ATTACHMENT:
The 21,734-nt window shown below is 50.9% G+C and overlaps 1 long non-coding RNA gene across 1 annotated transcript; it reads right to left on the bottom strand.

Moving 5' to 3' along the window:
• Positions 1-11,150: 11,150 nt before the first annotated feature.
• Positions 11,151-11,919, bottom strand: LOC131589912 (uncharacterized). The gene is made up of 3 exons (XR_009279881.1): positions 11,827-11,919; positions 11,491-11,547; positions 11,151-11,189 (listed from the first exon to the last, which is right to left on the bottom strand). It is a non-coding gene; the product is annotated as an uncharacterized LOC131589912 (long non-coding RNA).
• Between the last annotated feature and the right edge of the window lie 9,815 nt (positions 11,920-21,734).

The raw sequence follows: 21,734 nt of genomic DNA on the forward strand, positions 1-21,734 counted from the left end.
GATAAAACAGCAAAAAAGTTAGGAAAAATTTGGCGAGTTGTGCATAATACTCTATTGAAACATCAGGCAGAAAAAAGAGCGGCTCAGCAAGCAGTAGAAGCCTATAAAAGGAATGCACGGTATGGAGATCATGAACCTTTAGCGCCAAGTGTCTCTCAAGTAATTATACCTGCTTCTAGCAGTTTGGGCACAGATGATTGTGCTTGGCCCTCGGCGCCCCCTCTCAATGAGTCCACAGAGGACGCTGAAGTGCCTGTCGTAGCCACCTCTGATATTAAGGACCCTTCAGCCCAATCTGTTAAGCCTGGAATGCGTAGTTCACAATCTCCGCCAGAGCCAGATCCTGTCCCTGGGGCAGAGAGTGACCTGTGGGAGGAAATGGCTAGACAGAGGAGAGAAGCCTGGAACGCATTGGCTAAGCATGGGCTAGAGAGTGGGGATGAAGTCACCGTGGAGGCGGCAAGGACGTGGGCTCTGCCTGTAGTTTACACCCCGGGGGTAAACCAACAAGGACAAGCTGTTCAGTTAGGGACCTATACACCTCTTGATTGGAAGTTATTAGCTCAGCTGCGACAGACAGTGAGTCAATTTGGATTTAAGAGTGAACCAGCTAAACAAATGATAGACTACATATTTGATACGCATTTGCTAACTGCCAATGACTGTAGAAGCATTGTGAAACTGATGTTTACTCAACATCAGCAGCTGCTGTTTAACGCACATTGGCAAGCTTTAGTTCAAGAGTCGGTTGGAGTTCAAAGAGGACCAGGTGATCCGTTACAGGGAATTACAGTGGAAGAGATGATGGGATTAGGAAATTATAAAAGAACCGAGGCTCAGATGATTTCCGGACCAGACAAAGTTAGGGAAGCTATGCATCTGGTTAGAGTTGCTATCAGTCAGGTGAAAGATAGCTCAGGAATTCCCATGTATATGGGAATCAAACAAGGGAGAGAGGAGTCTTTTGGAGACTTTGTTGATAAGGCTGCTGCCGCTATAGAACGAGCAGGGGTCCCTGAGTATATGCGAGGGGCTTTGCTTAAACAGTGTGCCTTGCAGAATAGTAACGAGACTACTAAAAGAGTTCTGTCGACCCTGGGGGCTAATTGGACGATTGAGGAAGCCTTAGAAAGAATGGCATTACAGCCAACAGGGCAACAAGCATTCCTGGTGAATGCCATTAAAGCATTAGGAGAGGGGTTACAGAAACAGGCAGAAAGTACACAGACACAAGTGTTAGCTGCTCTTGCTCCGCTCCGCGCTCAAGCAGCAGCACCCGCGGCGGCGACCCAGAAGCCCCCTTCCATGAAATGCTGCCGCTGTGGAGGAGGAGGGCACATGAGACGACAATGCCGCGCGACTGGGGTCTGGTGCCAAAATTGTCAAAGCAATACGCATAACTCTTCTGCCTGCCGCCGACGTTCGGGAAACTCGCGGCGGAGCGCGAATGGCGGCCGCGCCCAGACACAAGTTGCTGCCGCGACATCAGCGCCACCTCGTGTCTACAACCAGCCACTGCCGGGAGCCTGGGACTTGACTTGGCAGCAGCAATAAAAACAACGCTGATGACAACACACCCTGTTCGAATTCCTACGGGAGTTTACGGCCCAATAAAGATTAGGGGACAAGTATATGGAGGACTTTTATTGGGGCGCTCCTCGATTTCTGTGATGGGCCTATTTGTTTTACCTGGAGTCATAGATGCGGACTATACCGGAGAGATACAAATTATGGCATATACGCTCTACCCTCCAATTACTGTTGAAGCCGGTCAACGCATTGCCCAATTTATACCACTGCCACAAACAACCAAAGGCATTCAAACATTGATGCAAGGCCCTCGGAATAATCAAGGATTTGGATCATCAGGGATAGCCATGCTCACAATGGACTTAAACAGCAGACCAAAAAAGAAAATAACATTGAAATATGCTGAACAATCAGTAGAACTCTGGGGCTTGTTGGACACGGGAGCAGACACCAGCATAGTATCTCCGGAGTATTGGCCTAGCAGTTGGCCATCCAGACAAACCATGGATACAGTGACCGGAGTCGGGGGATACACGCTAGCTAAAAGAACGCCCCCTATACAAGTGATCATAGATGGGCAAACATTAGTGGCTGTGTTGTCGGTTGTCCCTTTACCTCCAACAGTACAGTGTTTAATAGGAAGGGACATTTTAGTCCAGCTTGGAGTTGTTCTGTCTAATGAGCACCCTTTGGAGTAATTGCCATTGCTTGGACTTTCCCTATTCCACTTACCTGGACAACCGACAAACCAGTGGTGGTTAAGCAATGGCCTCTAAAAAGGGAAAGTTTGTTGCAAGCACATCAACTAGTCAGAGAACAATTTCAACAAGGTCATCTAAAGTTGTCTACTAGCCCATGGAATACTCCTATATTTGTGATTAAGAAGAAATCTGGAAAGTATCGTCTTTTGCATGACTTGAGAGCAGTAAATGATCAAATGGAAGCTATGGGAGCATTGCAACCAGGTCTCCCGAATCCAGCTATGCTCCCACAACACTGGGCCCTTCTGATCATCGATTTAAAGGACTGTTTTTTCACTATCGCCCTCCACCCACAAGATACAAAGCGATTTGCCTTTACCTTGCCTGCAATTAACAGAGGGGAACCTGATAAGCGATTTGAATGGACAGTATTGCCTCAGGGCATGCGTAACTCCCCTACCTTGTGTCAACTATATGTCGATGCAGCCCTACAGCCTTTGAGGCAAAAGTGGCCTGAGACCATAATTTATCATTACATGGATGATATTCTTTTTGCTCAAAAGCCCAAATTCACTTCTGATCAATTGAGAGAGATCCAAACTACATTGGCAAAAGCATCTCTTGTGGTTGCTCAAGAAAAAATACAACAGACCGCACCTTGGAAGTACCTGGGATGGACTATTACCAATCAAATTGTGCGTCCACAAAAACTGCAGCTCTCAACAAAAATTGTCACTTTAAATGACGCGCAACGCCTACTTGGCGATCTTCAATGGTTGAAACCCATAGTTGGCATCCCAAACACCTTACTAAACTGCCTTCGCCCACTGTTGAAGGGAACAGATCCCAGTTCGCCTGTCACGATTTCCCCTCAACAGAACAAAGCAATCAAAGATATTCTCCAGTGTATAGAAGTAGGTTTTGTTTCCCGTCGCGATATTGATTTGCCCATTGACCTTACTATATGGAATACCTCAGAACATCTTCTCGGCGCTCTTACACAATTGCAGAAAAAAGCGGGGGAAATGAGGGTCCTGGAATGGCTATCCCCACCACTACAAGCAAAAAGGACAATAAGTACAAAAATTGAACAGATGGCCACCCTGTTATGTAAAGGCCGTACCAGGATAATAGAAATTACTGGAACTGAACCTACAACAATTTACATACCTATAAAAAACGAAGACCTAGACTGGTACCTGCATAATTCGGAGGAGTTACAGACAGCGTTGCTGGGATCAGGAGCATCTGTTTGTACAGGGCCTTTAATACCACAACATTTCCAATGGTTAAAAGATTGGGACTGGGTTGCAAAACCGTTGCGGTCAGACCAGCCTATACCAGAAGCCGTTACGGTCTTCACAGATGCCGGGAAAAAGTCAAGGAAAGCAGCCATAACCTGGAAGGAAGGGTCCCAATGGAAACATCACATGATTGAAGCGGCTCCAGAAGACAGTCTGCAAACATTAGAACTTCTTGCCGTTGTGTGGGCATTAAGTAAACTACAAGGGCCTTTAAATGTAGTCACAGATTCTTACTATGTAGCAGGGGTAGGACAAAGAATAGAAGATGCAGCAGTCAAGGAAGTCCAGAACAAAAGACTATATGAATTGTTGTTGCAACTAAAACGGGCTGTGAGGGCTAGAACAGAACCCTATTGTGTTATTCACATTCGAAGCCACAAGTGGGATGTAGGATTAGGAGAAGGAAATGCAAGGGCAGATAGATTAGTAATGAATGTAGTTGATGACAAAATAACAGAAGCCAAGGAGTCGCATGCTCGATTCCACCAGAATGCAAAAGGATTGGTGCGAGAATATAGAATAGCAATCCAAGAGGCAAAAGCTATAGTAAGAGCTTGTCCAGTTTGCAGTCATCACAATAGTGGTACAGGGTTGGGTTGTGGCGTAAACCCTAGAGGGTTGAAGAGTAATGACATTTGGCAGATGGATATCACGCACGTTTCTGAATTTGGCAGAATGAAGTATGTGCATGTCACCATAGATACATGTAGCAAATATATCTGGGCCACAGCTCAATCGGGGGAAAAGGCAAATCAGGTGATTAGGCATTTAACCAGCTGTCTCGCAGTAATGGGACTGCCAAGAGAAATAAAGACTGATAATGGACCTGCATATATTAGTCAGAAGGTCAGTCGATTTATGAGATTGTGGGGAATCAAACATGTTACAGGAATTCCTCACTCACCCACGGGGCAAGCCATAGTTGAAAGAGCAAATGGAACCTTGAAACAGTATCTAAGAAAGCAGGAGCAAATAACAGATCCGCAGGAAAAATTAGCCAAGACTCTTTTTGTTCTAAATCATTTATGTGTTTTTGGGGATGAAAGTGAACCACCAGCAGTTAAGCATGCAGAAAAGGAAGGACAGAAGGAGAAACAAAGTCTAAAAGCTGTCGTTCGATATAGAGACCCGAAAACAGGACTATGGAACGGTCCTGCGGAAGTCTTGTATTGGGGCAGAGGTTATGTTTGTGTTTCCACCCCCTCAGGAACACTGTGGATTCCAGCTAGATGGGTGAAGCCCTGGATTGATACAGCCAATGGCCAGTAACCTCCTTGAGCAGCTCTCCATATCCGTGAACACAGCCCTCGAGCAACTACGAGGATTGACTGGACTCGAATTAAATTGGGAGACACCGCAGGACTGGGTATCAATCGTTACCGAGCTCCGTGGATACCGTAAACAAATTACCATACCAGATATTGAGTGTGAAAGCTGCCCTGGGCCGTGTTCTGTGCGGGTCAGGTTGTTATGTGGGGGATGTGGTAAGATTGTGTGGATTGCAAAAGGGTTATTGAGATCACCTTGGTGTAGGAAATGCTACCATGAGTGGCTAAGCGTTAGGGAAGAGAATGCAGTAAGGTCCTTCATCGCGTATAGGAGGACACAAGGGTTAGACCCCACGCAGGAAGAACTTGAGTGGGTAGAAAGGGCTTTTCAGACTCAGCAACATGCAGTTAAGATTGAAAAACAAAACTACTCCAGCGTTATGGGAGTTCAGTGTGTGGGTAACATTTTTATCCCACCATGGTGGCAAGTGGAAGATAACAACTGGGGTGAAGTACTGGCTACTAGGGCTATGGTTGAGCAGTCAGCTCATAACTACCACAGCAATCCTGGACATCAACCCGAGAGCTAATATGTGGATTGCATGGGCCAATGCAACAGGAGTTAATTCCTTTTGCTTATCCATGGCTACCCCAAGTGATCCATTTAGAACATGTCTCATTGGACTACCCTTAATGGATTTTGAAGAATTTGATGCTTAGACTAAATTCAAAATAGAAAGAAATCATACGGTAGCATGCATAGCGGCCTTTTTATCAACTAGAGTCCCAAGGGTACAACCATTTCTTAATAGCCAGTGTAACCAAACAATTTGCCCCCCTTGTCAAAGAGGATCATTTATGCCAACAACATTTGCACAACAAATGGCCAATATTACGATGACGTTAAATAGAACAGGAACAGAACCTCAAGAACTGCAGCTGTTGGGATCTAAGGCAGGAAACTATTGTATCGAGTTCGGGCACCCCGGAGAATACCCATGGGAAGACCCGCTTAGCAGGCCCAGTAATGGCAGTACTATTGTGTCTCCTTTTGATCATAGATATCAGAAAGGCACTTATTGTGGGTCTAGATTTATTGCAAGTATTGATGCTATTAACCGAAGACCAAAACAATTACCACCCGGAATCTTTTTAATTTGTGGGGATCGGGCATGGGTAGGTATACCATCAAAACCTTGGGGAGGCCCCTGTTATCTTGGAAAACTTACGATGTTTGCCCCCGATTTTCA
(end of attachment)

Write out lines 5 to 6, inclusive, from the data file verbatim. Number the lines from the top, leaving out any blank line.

• Between the last annotated feature and the right edge of the window lie 9,815 nt (positions 11,920-21,734).

The raw sequence follows: 21,734 nt of genomic DNA on the forward strand, positions 1-21,734 counted from the left end.